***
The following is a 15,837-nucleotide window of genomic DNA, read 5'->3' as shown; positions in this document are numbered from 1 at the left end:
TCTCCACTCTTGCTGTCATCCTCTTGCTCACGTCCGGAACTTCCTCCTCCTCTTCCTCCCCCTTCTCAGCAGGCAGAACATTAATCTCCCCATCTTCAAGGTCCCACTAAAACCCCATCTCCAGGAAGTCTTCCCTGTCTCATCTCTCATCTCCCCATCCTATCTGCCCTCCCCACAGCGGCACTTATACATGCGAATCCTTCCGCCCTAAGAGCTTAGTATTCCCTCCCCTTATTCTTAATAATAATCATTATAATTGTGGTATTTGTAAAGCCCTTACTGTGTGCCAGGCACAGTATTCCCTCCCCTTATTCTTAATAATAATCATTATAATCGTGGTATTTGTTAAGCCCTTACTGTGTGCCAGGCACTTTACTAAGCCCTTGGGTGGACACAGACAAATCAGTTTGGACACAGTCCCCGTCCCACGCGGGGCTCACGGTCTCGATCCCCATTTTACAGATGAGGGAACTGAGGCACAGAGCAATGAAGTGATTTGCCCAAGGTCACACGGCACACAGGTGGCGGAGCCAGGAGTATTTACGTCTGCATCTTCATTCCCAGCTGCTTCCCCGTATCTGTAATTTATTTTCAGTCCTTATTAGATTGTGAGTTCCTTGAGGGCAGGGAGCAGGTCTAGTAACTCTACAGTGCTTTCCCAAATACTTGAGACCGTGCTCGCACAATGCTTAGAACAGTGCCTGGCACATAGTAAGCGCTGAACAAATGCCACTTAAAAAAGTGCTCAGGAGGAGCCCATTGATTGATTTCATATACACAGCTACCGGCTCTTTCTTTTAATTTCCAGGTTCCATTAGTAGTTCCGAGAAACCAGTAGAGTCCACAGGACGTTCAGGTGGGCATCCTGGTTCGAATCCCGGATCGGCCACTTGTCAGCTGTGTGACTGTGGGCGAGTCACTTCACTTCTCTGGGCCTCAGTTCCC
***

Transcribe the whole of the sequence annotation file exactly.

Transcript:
The following is a 15,837-nucleotide window of genomic DNA, read 5'->3' as shown; positions in this document are numbered from 1 at the left end:
TCTCCACTCTTGCTGTCATCCTCTTGCTCACGTCCGGAACTTCCTCCTCCTCTTCCTCCCCCTTCTCAGCAGGCAGAACATTAATCTCCCCATCTTCAAGGTCCCACTAAAACCCCATCTCCAGGAAGTCTTCCCTGTCTCATCTCTCATCTCCCCATCCTATCTGCCCTCCCCACAGCGGCACTTATACATGCGAATCCTTCCGCCCTAAGAGCTTAGTATTCCCTCCCCTTATTCTTAATAATAATCATTATAATTGTGGTATTTGTAAAGCCCTTACTGTGTGCCAGGCACAGTATTCCCTCCCCTTATTCTTAATAATAATCATTATAATCGTGGTATTTGTTAAGCCCTTACTGTGTGCCAGGCACTTTACTAAGCCCTTGGGTGGACACAGACAAATCAGTTTGGACACAGTCCCCGTCCCACGCGGGGCTCACGGTCTCGATCCCCATTTTACAGATGAGGGAACTGAGGCACAGAGCAATGAAGTGATTTGCCCAAGGTCACACGGCACACAGGTGGCGGAGCCAGGAGTATTTACGTCTGCATCTTCATTCCCAGCTGCTTCCCCGTATCTGTAATTTATTTTCAGTCCTTATTAGATTGTGAGTTCCTTGAGGGCAGGGAGCAGGTCTAGTAACTCTACAGTGCTTTCCCAAATACTTGAGACCGTGCTCGCACAATGCTTAGAACAGTGCCTGGCACATAGTAAGCGCTGAACAAATGCCACTTAAAAAAGTGCTCAGGAGGAGCCCATTGATTGATTTCATATACACAGCTACCGGCTCTTTCTTTTAATTTCCAGGTTCCATTAGTAGTTCCGAGAAACCAGTAGAGTCCACAGGACGTTCAGGTGGGCATCCTGGTTCGAATCCCGGATCGGCCACTTGTCAGCTGTGTGACTGTGGGCGAGTCACTTCACTTCTCTGGGCCTCAGTTCCC